If you’re a goat who finds himself alone in a country town, the prospects of living a long and happy life are not all that great. And if you’re a goat who finds himself alone in a country town with a horrific injury to top it off, your chances at a long and happy life just got even slimmer.
Fortunately for Tripod, a cheeky young crossbreed boy, he hadn’t read the rulebook on what it means to be a goat and so it was from a rural pound that he found sanctuary at Edgar’s Mission. It seems too that Tripod also didn’t read the veterinary textbook on the fate a significant laceration and fracture injury should afford a young goat and so it came as an incredible shock to discover the tissue of Tripod’s hind right leg was almost completely without sensation. With a veterinary examination immediately booked, it was ascertained that Tripod’s injury had occurred at least 6 months prior, with a laceration or constriction cutting off almost all the circulation to his leg and the subsequent effects of this rendering the limb unsalvageable.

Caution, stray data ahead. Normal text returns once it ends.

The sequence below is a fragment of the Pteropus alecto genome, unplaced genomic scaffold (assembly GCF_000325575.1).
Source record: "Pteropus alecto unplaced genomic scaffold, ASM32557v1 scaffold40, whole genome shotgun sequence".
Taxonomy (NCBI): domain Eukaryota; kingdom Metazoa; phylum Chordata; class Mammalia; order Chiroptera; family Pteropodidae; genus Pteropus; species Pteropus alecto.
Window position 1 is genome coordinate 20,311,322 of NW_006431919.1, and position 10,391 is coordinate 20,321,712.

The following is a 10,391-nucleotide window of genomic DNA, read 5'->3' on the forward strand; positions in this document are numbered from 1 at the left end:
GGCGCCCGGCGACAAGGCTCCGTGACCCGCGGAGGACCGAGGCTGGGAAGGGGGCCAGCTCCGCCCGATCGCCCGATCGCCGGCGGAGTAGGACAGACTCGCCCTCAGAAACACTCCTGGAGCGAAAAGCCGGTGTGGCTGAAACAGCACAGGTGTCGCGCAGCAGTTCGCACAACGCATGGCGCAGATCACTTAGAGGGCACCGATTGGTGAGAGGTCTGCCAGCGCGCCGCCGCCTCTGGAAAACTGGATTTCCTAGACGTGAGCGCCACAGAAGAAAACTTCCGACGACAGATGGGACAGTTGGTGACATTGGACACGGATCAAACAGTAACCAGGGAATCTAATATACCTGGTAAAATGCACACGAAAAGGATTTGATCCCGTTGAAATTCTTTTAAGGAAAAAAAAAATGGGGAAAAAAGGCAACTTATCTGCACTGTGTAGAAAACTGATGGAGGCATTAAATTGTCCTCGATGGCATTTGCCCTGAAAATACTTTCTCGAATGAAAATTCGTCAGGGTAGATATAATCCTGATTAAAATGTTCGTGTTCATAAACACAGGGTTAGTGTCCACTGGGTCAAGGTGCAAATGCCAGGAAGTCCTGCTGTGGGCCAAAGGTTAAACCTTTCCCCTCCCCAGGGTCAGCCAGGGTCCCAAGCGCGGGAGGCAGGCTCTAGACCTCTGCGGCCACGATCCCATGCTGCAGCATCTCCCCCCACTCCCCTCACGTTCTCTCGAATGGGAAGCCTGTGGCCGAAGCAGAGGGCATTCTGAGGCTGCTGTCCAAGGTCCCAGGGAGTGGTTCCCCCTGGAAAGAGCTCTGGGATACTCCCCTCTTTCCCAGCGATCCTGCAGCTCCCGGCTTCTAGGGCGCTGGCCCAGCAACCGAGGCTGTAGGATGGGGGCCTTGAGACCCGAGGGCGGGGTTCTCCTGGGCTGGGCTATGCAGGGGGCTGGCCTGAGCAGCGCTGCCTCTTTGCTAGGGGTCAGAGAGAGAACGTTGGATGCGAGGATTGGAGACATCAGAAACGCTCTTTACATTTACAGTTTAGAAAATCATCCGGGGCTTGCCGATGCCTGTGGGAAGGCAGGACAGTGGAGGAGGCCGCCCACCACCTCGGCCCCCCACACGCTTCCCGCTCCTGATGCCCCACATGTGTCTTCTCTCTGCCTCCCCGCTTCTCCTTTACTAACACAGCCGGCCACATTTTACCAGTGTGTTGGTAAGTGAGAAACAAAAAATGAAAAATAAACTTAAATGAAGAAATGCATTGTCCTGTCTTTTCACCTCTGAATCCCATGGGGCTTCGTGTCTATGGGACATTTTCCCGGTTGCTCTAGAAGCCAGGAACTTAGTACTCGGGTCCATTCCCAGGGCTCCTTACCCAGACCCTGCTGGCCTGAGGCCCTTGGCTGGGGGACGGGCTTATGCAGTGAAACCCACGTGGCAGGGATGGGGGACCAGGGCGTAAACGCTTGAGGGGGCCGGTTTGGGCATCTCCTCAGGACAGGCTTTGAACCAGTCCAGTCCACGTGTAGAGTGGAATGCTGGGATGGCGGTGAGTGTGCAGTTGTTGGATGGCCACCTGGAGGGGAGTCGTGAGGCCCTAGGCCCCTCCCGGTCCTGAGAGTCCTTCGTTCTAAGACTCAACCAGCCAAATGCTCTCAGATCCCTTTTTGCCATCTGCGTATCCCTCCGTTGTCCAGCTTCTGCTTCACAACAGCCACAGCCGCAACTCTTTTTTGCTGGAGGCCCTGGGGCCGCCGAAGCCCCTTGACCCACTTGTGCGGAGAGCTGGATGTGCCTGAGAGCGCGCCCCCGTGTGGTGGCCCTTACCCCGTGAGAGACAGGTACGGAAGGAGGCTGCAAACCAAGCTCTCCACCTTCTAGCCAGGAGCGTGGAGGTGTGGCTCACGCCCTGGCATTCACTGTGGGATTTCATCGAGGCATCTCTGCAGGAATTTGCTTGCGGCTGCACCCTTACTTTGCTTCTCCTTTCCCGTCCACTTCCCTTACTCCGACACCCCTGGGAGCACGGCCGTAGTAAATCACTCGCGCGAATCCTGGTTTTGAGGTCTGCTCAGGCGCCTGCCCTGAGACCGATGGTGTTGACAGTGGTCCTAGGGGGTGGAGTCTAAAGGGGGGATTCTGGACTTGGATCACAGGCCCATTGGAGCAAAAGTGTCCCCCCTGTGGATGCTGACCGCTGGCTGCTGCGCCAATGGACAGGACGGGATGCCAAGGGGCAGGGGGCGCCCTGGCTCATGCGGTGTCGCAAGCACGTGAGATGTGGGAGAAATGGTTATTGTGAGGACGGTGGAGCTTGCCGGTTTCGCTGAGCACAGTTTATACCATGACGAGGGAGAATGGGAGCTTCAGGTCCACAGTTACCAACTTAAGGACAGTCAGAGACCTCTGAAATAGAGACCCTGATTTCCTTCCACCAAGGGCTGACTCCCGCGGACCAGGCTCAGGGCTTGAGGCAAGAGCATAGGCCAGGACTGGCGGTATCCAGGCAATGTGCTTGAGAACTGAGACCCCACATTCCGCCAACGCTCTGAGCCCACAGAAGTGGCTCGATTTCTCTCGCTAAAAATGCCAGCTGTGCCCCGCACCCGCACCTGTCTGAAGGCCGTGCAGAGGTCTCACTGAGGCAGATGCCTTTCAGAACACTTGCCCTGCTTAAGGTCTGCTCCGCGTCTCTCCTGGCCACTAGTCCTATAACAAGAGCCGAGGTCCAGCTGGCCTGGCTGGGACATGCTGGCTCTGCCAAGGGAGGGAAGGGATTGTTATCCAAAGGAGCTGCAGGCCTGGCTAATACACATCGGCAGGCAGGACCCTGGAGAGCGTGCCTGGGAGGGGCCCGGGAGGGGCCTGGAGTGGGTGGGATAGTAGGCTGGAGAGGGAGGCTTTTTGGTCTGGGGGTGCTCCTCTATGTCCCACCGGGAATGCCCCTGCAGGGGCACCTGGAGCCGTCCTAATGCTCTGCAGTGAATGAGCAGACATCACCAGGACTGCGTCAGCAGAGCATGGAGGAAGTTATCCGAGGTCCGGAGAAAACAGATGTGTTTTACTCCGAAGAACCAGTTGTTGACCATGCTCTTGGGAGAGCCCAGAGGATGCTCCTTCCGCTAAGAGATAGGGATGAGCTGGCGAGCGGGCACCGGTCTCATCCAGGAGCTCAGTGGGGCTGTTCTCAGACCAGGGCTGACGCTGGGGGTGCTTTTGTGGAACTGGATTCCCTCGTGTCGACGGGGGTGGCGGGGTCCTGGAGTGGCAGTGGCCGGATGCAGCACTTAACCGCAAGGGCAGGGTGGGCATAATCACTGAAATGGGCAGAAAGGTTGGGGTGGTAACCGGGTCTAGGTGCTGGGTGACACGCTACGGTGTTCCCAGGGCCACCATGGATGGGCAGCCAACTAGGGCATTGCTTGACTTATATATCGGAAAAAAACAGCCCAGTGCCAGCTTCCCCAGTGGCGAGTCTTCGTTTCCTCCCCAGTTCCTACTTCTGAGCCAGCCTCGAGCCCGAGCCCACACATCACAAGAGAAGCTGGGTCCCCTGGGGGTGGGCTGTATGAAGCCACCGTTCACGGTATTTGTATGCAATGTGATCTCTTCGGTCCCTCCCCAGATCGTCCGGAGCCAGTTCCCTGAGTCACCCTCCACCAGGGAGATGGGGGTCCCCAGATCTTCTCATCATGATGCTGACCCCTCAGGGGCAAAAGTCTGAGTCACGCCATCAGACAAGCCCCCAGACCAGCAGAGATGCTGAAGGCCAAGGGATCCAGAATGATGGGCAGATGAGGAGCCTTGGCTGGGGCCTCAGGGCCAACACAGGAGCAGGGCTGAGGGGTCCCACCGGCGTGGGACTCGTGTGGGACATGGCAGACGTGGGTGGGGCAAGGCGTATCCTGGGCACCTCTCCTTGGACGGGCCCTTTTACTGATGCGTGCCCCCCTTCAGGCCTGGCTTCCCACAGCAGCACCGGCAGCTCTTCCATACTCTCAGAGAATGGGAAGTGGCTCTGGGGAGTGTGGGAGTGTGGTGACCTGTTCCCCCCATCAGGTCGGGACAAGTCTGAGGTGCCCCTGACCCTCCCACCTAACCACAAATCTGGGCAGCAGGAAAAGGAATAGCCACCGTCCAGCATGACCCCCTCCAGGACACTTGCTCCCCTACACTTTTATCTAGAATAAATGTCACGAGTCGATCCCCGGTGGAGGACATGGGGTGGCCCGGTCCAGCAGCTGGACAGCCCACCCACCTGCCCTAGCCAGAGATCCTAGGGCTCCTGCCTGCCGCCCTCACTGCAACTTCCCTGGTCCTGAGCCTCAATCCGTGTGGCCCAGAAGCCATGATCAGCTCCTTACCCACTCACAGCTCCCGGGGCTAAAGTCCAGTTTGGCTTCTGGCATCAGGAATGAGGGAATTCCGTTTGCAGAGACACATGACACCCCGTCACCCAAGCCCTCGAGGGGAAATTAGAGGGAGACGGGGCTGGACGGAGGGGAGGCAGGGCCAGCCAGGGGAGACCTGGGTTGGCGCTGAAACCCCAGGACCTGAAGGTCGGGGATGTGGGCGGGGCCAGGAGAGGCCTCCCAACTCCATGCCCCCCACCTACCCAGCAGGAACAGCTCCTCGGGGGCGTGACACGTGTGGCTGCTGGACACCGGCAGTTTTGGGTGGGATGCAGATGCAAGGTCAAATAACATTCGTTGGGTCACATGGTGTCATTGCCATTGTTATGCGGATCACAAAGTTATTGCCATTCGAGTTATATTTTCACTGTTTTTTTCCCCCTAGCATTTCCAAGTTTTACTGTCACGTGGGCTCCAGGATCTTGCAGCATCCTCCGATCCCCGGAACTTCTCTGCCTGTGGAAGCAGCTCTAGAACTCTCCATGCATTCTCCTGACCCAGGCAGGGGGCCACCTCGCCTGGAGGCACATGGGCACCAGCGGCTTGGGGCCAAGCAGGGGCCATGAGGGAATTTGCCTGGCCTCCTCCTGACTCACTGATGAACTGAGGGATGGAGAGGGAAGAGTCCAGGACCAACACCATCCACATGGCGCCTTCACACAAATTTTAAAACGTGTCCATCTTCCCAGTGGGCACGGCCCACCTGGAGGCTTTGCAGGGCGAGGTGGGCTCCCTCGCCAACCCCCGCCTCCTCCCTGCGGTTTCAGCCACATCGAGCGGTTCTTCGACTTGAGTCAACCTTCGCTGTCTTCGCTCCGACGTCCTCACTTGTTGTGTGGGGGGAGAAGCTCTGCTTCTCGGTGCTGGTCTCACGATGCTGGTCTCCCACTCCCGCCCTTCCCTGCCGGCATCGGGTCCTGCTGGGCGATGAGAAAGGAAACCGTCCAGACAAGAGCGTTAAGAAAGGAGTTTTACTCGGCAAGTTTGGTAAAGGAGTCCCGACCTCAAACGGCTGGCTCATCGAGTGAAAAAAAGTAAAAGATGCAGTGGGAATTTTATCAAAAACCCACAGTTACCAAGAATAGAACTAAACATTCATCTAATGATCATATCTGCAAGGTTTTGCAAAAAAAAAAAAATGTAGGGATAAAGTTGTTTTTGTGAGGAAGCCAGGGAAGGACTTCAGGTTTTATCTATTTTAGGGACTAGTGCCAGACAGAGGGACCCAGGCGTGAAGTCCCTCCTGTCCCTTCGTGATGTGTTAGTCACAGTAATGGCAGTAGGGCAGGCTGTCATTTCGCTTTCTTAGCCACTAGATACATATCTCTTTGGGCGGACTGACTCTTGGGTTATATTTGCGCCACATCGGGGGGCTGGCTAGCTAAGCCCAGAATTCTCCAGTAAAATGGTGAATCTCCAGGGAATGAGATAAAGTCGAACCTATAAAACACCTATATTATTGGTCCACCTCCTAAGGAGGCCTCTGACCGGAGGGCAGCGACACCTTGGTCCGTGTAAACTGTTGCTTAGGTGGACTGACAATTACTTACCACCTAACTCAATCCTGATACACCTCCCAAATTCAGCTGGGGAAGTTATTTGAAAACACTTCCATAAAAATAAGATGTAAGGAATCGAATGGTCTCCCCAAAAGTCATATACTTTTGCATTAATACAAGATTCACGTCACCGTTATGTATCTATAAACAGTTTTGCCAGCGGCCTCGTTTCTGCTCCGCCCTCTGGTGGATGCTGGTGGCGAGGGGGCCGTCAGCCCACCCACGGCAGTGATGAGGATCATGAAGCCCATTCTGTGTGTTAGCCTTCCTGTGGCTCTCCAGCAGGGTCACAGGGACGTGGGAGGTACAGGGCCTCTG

The phenomenon that is Women of Letters said a poignant goodbye at the Melbourne Writers Festival last week with the aptly themed show, “Love Always.” And as we acknowledge the end of an era with the brainchild of Marieke Hardy and Michaela McGuire that reignited the lost art of letter writing coming to an end, thank you will never come close enough to expressing the gratitude all of us here at Edgar’s Mission have for this incredible show. Many may not be aware that Women of Letter was not only a literary sensation but one of incredible kindness and selflessness, donating proceeds from all shows to Edgar’s Mission over the years. Women of Letters is a true testament to the power of kindness and a celebration of what can be achieved when we follow our hearts. Women of Letters, thank you for everything.
Here come the hoofsteps of a little Tom cat. Well, a lamb named Tom and one who found sanctuary in the nick of time. You may recall dear Kitty and Cat, two elderly Damara ewes who came our way some months ago via a rural council pound. Wary of humans and quick to flee from sight, it was with gentle kindness we offered the words, “Don’t be afraid; we’re taking you home.”